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Business Highlights: Flight cancellations, Hyundai-Kia probe

December 27, 2021 GMT

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Flight cancellations continue due to bad weather, sick crews

NEW YORK (AP) — Flight cancellations that disrupted holiday travel stretched into Monday, with major U.S. airlines each canceling dozens of flights. Staffers calling out sick because of COVID-19, particularly since the emergence of the omnicron variant, have left airlines short in recent days. According to FlightAware, which tracks flight cancellations, airlines have canceled roughly 4,000 flights to, from or inside the U.S. since Friday. Delta, United, JetBlue and American have all said that the coronavirus was causing staffing problems, and European and Australian airlines also canceled holiday-season flights because staff were infected, but weather and other factors played a role as well.

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US steps up probe into Hyundai-Kia engine failures and fires

DETROIT (AP) — U.S. auto safety regulators have stepped up a series of investigations into engine fires that have plagued Hyundai and Kia vehicles for more than six years. The National Highway Traffic Safety Administration says a new engineering analysis investigation covers more than 3 million vehicles from the 2011 through 2016 model years. The agency has received 161 complaints of engine fires, some of which occurred in vehicles that had already been recalled. Engine failures and fires have dogged the Korean automakers’ vehicles since September 2015 when the company issued an engine failure recall. Since then it has issued at least eight more recalls for a host of engine problems, according to NHTSA documents posted on its website Monday. Hyundai said it Monday that it is cooperating fully with U.S. regulators.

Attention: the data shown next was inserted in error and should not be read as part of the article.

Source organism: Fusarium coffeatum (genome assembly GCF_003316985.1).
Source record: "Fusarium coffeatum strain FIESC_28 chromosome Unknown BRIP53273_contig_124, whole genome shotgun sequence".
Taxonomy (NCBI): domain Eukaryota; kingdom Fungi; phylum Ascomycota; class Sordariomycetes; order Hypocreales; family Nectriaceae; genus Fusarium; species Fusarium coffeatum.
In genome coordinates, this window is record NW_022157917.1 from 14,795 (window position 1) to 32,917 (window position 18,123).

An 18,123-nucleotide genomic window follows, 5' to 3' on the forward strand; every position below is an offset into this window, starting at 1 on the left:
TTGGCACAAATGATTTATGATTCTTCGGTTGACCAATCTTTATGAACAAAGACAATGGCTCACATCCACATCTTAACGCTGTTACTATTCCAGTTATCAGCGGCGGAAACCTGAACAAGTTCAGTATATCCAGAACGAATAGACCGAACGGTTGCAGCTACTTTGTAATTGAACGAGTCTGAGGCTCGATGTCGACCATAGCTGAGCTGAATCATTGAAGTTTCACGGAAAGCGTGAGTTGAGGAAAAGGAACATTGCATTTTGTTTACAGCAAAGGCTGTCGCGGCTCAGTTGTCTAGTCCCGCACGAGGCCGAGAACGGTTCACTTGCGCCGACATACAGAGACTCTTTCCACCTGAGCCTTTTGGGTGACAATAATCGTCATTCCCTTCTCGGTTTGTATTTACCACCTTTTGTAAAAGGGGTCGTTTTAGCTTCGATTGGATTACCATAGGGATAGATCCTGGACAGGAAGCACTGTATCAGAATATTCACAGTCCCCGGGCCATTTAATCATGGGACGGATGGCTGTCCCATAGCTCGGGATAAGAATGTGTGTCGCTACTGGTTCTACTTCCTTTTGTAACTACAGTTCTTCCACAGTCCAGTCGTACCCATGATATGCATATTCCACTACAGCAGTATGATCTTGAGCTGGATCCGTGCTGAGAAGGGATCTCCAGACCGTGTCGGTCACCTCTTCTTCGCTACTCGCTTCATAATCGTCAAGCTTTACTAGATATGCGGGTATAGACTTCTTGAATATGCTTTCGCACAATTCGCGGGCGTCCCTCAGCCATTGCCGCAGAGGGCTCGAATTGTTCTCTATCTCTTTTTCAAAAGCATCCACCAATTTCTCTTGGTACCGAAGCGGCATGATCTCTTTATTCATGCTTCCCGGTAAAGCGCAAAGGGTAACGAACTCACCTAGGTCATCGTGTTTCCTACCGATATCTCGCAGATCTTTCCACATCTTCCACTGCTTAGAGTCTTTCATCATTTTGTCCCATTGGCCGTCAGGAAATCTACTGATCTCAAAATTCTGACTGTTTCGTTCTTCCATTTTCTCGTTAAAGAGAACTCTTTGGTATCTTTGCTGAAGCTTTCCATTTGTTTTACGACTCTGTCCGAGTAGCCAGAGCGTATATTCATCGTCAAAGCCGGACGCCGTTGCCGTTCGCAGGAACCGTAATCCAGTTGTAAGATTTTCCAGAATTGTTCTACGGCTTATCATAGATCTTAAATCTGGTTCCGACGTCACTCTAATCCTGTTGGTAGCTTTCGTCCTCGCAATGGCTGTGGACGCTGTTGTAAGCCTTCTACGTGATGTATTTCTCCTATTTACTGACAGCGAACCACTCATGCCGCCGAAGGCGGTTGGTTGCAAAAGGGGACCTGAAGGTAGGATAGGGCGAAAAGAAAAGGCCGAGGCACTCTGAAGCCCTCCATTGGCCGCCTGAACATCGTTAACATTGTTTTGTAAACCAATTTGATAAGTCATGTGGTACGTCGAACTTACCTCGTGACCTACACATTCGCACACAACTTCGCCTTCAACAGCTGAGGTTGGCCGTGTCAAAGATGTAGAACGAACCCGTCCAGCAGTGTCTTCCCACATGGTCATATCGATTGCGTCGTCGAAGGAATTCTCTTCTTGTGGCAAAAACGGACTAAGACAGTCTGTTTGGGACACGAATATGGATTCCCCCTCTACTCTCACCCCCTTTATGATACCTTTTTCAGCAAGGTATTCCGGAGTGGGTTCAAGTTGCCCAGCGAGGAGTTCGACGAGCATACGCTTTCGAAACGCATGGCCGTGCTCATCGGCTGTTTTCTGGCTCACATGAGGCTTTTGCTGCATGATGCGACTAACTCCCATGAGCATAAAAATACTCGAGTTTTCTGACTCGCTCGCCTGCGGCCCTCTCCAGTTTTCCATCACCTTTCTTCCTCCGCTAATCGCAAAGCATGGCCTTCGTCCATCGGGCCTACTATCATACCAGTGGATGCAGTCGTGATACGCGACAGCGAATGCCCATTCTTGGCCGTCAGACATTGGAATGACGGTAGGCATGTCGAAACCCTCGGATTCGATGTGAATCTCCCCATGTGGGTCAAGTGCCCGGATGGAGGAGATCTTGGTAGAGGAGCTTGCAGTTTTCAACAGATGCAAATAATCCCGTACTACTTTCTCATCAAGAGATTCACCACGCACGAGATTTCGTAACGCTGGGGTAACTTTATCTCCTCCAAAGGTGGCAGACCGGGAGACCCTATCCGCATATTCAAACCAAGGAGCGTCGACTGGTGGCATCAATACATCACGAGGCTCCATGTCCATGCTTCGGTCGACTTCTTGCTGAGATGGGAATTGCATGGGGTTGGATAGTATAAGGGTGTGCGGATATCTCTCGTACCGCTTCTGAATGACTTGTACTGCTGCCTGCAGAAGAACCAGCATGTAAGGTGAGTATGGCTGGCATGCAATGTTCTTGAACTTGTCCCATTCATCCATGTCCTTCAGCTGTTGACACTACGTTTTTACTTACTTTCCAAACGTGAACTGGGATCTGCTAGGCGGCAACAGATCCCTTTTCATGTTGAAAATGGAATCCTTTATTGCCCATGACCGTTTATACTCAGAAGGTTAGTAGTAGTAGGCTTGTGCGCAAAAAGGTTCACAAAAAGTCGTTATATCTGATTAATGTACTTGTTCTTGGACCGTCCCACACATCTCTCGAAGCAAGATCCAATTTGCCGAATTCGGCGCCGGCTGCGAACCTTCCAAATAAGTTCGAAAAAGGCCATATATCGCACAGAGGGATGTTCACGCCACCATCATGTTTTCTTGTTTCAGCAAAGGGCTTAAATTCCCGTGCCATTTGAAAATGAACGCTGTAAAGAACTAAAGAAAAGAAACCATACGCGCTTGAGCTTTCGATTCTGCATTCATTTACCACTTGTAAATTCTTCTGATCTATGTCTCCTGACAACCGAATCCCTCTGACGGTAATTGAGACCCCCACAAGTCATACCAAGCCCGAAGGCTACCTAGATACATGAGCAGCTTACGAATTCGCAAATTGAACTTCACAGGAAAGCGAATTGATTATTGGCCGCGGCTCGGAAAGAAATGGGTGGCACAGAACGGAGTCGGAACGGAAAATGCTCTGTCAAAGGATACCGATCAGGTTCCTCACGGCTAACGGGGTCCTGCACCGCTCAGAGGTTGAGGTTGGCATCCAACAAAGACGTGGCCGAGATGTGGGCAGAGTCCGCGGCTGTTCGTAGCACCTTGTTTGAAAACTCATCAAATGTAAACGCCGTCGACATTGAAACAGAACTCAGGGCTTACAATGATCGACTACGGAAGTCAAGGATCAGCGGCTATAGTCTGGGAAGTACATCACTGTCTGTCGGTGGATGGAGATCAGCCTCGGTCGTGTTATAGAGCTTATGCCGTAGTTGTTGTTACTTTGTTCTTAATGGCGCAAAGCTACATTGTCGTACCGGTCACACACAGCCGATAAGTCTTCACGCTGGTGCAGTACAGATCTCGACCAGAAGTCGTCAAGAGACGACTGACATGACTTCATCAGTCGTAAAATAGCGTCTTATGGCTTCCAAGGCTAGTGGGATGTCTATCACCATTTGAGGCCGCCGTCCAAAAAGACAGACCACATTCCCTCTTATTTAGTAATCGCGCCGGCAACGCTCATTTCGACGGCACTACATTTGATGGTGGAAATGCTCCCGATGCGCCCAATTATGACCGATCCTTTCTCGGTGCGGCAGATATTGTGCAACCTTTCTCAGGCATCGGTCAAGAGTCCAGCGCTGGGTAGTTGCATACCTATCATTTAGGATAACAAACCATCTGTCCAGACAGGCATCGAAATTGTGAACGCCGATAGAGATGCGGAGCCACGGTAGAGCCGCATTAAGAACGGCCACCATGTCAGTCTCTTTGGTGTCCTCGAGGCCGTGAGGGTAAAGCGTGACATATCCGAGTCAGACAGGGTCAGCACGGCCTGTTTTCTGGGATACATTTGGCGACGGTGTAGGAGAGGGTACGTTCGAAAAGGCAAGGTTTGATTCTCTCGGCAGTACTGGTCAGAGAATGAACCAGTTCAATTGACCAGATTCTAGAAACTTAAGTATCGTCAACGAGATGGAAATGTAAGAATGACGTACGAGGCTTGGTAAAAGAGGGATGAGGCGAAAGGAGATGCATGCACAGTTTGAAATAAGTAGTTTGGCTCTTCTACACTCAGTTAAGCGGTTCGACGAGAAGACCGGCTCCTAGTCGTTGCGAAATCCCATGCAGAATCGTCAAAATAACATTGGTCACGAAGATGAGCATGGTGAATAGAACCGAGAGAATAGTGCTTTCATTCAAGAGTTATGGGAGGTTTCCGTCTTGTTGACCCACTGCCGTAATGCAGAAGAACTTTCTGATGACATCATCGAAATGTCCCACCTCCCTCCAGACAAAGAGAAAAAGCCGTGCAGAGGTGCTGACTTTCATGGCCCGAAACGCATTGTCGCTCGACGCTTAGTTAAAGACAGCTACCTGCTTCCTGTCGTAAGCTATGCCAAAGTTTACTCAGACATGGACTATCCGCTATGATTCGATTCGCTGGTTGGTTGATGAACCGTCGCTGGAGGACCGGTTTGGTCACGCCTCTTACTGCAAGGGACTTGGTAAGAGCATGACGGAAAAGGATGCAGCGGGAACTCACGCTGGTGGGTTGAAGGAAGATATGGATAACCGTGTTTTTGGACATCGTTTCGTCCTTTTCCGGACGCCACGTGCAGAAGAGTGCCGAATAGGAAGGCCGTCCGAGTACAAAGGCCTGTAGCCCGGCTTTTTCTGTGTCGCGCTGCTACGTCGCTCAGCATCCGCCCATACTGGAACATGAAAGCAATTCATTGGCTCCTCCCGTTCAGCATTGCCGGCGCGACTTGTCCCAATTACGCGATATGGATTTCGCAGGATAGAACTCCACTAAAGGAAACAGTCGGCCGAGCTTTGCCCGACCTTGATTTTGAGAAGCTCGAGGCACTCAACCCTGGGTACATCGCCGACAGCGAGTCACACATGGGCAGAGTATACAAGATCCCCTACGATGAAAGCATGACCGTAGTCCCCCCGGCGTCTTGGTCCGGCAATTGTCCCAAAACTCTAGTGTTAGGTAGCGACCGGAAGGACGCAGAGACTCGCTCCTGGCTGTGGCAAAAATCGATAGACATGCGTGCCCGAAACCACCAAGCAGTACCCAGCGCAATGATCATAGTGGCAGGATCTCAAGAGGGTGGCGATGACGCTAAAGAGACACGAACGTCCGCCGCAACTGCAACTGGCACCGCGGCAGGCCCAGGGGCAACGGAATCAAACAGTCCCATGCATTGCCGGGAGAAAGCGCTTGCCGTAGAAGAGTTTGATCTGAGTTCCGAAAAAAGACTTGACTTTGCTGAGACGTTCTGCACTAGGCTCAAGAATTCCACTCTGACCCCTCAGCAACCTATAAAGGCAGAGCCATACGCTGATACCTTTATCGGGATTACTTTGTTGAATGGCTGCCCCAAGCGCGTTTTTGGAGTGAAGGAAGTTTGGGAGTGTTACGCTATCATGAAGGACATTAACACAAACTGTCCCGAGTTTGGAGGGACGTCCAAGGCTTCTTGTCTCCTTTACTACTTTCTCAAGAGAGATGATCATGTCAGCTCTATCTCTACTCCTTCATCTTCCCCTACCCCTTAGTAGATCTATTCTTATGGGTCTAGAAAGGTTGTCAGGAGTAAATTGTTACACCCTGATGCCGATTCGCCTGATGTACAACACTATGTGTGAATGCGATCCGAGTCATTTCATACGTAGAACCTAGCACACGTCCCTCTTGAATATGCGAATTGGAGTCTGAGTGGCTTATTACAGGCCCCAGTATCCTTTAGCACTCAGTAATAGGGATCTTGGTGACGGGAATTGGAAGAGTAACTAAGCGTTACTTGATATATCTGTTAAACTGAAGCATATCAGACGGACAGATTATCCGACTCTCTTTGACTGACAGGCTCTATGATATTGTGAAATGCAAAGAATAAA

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Outlets hurt by dwindling public interest in news in 2021

NEW YORK (AP) — The metrics are ugly for many television, digital and print news organizations: after record-setting engagement numbers in 2020, many people are cutting back on news consumption. To a large degree, that was predictable with the presidential election, pandemic and racial reckoning providing constant headlines the year before. Cable news and digital sites, in particular, are coping with a dramatic decrease in interest in political news after that was a major draw in 2020. Local newspapers continue to close, but one expert says 2021 shows many are making progress in shifting from a print business model to a digital one.

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Bulgarian shoppers find bargains in Turkey as lira struggles